The present invention also utilizes a new and unique insulator manufactured out of a type of melamine formaldehyde, molded, glass-fiber filler, having most of the inside area cut out, so that a heat sink compound, such as Dow Corning 340, can be filled into the cut out area for better heat transfer, and also having a very high compression strength rating. This invention can also be used as a high strength heat transfer gasket for mounting silicon controlled rectifiers and other types of transistors and/or components requiring high thermal transfer and torque down strength.
A preferred embodiment of the present invention utilizes at least six spring-loaded diodes affixed onto two copper heat sinks, which operate cooler and more efficiently as previously described here and also in my existing U.S. Pat. No. 5,659,212, which is incorporated by reference herein.
The heat sinks with the semiconductors affixed onto them are separated by a thermally conductive, electrical insulating type gasket, with only a peripheral border allowing the center cutout area to be filled with a thermal heat transfer compound as described previously above.
The cathodes from three semiconductors form the positive heat sink and the anodes from three others form the negative sink. A lead connects the anode of the first positive semiconductor to the cathode of the first negative semiconductor, thereby forming a set of series connected semiconductors between the two heat sinks. A lead from the alternator's polyphase field winding is also affixed between the two diodes. The next two sets of semiconductors are similarly connected, completing the polyphase circuits. A lead for the voltage regulator and electric choke (if used) is also affixed between the third set of semiconductors. A B+ stud connected to the positive heat sink completes the circuit to the positive post of the battery. The negative heat sink completes the charging system's circuit to the negative battery post when the alternator is installed.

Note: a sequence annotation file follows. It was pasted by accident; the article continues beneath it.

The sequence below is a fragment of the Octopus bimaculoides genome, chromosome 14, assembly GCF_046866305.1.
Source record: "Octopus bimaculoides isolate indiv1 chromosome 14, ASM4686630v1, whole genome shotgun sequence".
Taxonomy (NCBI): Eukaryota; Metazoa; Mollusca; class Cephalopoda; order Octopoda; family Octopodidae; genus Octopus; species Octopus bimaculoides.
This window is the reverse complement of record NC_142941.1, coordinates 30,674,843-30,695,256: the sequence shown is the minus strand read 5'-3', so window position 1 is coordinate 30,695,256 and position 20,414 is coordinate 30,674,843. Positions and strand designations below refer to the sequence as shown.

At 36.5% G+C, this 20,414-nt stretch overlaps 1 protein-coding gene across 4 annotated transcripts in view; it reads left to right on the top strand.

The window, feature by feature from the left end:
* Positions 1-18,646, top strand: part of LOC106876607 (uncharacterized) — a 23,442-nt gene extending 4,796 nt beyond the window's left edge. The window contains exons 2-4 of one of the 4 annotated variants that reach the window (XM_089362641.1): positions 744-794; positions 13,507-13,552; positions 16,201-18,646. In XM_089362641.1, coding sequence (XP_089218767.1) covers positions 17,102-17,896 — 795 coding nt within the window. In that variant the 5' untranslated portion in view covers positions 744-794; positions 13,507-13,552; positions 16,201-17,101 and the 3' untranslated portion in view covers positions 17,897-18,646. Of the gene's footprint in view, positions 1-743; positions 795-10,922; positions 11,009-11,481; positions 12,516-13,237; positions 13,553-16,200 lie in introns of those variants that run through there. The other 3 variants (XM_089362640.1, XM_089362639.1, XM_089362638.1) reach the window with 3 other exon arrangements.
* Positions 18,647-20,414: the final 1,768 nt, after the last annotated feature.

Typically, the stator terminals are riveted to the heat sinks and insulated from them by nylon bushings. A spring compressed between the stator terminal and the semiconductor locates and applies pressure to affix the semiconductor's contact against the copper heat sink nest, assuring an excellent electrical and thermal contact; however, they can be affixed to the heat sinks without the compressed springs, if required for cost savings. The crimp-type terminals also decrease the rebuilder's manufacturing cost, eliminating potential damage to the semiconductor.
One aspect of the present invention is the manufacturing of bridge rectifiers using compression springs, stamped out parts and terminals, so that the pan or button type diodes can be used successively, whereby the expensive computerized presses are not required (which are used in prior processes to attempt to prevent fractured and stressed chips).
State of the art rectifier bridges primarily use press-fit semiconductors because prior to the present invention, the diodes tended to become unsoldered during momentary power surges, floating off the heat sink, causing them to lose contact and causing the alternator to fail. The paradox is that using a higher melting solder causes the semiconductor chips inside the diodes to be possibly damaged and fail, whereas the press-fit diodes do not require soldering. However, the present invention allows any semiconductor diode now to be soldered and gently held in place by the springs, even if the solder remelts. The manufacturer's compression, torque and thermal shock specifications are never exceeded. Their life is also extended because they operate cooler. The use of a thermal transfer gasket also eliminates the ceramic flame spraying and/or epoxy dipping processes, required by the state of the art bridge rectifiers, to insulate the heat sinks from each other and to transfer the heat out of them, both being very expensive operations and not as efficient as with my gasket.